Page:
Will it be better than the first one? That’s a tough barrier to overcome, being that the first entry is one of the best superhero movies ever made.


Time (Theaters, October 9th)

Beloved at Sundance this year, Time is a nonfiction piece about a woman raising six children while fighting to get her husband out of jail.


Shithouse (Theaters and Digital, October 16th)

This SXSW Jury Prize winner written, directed, and edited by its 22-year old star is a low-budget coming-of-age film about a freshman in college struggling with his departure from home. Then he meets a girl and things change. Sounds trite, but with rave reviews, it’s apparently got a lot of fresh elements going for it.


Candyman (Theaters, October 16th)

Look in the mirror and say “Candyman” five times. A sequel of sorts to the 1992 cult horror film of the same name. Jordan Peele produced and co-wrote the screenplay with director Nia DaCosta. One of the best slasher films ever, a modern take will hopefully be just as thrilling and knowing Peele, he’ll not only up the horror but the smart social commentary as well.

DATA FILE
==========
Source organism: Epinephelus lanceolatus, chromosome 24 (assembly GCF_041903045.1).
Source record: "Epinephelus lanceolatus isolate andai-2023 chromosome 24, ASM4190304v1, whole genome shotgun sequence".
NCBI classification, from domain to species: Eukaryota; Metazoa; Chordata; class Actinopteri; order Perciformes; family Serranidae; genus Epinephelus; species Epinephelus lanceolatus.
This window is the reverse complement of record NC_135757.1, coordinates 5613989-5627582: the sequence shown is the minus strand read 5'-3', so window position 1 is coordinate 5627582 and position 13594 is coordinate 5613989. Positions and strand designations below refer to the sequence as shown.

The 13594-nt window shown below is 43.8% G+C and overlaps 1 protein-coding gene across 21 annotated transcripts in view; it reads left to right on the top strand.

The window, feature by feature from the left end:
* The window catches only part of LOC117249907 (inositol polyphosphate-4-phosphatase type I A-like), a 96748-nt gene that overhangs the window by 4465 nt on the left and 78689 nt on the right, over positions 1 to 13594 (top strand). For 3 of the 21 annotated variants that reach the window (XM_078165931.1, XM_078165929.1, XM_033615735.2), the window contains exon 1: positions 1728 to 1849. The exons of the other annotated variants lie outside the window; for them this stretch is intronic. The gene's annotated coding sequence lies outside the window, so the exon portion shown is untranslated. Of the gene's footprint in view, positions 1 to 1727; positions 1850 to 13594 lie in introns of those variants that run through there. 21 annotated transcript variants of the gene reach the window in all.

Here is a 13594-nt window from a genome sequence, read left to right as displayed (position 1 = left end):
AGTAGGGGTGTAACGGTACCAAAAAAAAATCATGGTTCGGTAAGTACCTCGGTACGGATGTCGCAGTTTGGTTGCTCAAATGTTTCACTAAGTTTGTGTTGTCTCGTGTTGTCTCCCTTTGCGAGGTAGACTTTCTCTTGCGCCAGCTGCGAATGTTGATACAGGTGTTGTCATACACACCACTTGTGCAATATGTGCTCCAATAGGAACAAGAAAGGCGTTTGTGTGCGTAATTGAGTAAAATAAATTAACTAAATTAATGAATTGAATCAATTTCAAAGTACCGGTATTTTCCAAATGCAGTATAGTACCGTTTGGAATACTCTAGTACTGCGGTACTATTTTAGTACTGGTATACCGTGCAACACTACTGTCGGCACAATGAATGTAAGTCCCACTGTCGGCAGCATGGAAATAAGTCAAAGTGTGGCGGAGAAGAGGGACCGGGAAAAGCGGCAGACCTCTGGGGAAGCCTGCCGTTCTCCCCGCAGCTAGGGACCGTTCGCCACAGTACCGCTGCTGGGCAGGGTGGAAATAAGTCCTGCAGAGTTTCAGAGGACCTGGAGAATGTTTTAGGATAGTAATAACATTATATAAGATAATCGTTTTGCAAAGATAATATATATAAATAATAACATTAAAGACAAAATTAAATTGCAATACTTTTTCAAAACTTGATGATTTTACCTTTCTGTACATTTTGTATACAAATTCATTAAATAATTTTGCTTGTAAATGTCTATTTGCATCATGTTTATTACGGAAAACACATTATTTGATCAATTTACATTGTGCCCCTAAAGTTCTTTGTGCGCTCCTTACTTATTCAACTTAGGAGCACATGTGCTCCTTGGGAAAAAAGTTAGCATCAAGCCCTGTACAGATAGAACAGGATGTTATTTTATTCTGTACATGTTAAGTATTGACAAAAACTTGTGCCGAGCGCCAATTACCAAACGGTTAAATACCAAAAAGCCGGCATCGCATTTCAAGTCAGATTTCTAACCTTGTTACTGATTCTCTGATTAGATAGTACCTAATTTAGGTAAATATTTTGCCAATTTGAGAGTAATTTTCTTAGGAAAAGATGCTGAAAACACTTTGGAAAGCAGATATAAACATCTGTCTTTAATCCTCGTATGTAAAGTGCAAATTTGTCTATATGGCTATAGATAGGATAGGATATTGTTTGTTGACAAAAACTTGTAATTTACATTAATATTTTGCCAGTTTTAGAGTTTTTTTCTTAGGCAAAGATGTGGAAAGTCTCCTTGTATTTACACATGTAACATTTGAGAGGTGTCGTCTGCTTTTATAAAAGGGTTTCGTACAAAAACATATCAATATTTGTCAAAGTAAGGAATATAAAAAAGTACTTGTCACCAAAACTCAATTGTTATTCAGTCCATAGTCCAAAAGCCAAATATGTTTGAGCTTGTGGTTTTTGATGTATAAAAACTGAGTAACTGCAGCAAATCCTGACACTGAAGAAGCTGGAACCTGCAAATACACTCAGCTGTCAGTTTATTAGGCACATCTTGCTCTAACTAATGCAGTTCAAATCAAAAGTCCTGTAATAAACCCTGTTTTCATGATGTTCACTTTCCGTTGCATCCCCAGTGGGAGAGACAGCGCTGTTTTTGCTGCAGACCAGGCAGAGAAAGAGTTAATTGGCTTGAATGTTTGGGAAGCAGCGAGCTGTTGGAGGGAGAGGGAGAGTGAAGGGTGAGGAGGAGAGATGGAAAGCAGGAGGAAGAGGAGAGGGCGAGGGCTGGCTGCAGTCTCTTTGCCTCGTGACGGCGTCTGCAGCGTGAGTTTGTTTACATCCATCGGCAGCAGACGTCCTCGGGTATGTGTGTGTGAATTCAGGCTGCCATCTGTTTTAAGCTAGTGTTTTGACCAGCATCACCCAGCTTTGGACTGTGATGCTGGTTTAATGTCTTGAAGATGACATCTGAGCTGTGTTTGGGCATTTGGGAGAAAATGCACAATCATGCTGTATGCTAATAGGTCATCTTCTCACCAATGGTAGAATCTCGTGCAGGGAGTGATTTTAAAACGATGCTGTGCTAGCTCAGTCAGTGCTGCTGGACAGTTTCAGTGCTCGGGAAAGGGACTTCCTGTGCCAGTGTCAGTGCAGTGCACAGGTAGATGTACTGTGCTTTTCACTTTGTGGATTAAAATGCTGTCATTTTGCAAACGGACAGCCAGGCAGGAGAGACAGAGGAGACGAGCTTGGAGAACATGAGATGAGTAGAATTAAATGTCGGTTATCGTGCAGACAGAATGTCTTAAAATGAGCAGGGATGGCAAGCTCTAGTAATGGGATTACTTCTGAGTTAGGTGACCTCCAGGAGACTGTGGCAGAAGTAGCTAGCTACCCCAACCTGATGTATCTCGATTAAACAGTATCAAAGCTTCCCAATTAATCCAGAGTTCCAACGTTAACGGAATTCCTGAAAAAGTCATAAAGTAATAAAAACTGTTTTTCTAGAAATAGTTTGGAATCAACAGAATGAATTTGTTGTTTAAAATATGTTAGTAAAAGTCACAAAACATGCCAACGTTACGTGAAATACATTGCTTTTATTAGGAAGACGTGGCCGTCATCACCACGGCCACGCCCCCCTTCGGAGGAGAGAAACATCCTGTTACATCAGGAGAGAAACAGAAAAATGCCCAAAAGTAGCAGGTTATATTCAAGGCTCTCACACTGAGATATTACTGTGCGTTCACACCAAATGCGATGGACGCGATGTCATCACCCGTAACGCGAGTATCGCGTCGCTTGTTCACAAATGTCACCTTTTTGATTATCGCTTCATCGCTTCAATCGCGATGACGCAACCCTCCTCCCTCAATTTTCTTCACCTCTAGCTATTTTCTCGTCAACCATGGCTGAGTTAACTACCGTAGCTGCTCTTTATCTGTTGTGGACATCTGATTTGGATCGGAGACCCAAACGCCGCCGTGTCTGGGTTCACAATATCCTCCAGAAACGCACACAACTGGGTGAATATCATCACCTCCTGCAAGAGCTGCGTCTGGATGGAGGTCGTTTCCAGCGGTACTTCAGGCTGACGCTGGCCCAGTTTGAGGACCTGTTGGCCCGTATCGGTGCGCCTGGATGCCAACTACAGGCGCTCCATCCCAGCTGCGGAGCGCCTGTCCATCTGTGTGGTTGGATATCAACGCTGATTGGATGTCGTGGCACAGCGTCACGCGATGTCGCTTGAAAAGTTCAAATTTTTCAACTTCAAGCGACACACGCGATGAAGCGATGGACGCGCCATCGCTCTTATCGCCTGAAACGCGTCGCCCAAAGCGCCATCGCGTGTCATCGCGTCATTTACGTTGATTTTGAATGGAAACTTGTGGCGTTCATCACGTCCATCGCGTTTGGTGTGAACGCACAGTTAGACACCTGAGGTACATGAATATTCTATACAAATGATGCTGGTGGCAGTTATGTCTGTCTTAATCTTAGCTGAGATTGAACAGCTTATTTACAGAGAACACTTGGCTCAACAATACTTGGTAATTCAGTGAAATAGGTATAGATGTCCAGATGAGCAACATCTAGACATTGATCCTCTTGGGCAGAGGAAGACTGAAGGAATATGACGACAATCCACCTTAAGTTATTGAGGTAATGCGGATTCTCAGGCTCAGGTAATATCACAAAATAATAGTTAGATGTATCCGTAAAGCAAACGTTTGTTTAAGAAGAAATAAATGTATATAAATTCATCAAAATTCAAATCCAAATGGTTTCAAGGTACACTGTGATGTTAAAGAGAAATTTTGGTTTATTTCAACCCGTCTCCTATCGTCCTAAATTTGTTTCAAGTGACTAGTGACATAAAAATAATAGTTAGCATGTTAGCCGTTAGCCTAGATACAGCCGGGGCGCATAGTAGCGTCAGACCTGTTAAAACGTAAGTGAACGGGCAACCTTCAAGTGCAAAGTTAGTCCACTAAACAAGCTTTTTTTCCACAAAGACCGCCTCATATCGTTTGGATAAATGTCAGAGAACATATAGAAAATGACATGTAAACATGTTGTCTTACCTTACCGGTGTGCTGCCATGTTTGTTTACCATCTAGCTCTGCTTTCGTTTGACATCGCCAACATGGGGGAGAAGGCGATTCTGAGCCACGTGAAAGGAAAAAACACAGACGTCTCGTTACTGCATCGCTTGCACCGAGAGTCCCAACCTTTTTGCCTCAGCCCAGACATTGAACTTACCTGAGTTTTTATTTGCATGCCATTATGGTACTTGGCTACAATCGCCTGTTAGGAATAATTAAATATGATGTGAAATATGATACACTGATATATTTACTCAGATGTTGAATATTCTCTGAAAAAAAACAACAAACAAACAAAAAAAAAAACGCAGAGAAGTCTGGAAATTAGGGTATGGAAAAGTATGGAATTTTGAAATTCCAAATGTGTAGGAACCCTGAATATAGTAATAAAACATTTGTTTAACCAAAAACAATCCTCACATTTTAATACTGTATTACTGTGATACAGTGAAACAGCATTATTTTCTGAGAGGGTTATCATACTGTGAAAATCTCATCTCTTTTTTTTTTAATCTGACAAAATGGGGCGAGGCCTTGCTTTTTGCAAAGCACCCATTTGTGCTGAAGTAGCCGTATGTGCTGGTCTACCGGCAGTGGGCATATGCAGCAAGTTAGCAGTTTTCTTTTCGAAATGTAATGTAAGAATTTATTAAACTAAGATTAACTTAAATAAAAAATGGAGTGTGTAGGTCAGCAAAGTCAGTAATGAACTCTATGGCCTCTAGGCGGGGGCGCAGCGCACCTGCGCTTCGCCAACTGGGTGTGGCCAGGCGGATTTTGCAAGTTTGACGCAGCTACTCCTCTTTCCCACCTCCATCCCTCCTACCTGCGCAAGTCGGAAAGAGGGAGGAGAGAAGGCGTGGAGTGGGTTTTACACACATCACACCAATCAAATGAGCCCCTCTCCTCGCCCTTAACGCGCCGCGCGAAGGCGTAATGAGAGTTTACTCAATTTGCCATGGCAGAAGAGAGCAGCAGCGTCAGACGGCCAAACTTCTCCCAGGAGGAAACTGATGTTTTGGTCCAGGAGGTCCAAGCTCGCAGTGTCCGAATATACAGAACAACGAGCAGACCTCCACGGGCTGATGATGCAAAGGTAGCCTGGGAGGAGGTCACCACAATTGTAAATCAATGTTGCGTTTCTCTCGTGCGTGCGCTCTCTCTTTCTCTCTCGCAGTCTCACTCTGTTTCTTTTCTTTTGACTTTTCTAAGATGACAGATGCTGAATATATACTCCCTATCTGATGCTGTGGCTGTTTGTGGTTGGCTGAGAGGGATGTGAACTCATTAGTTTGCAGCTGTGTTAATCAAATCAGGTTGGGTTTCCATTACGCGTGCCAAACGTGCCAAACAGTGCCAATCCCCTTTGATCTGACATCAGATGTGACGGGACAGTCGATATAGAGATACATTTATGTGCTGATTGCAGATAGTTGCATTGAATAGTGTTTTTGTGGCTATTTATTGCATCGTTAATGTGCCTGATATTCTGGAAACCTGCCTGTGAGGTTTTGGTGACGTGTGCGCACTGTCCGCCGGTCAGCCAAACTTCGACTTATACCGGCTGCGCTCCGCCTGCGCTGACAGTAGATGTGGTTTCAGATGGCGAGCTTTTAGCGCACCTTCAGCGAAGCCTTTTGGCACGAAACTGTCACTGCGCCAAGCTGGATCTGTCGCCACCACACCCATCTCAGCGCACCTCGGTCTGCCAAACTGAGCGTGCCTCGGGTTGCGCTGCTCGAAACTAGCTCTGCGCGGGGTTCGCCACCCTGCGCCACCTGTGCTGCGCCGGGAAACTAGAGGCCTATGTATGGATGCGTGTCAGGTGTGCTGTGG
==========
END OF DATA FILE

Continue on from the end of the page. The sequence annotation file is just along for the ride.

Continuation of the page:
French Exit (New York)

The Closing Night film of the New York Film Festival, French Exit stars Michelle Pfeiffer and Lucas Hedges as a mother and son who sail from New York to Paris.


Rebecca (Netflix, October 21st)

The famous novel by Daphne du Maurier, once a Hitchcock classic, now a Netflix movie. But with Ben Wheatley (Kill List, High-Rise) behind the camera it could at least be better than the bland photo stills Netflix has released. Plus, Lily James and Armie Hammer are always fun to watch.


Those Who Wish Me Dead (Theaters, October 23rd)

Taylor Sheridan, the man behind the hit TV show Yellowstone, films Sicario, Wind River and Hell or High Water, and one my personally favorite writer-directors working today, sets his focus on Big Sky country. Angelina Jolie, Jon Bernthal, Nicholas Hoult, and Tyler Perry lead this film about a young witness to murder on the run in Montana. Sheridan’s eye for the morbid in the underrepresented modern west continues.


Connected (Theaters, October 23rd)

After the astounding Spider-Man: Into the Spider-verse, Phil Lord and Chris Miller are hoping to revolutionize animation even further with this comedy film about a father and daughter fighting robots.


Fatale (Theaters, October 30th)

This psychological thriller stars Hilary Swank as a deceitful woman exploiting a one-night stand with a married man.


Black Widow (Theaters, November 6th)

Come for Scarlett Johannson, stay for Florence Pugh.


Deep Water (Theaters, November 6th)

The talent on this: adapted from Patricia Highsmith’s suspense novel by Zach Helm and Euphoria showrunner Sam Levinson, starring Ben Affleck and Ana de Armas. A sexy adult thriller/drama with starpower; there aren’t many movies like this anymore.


The Climb (Theaters, November 13th)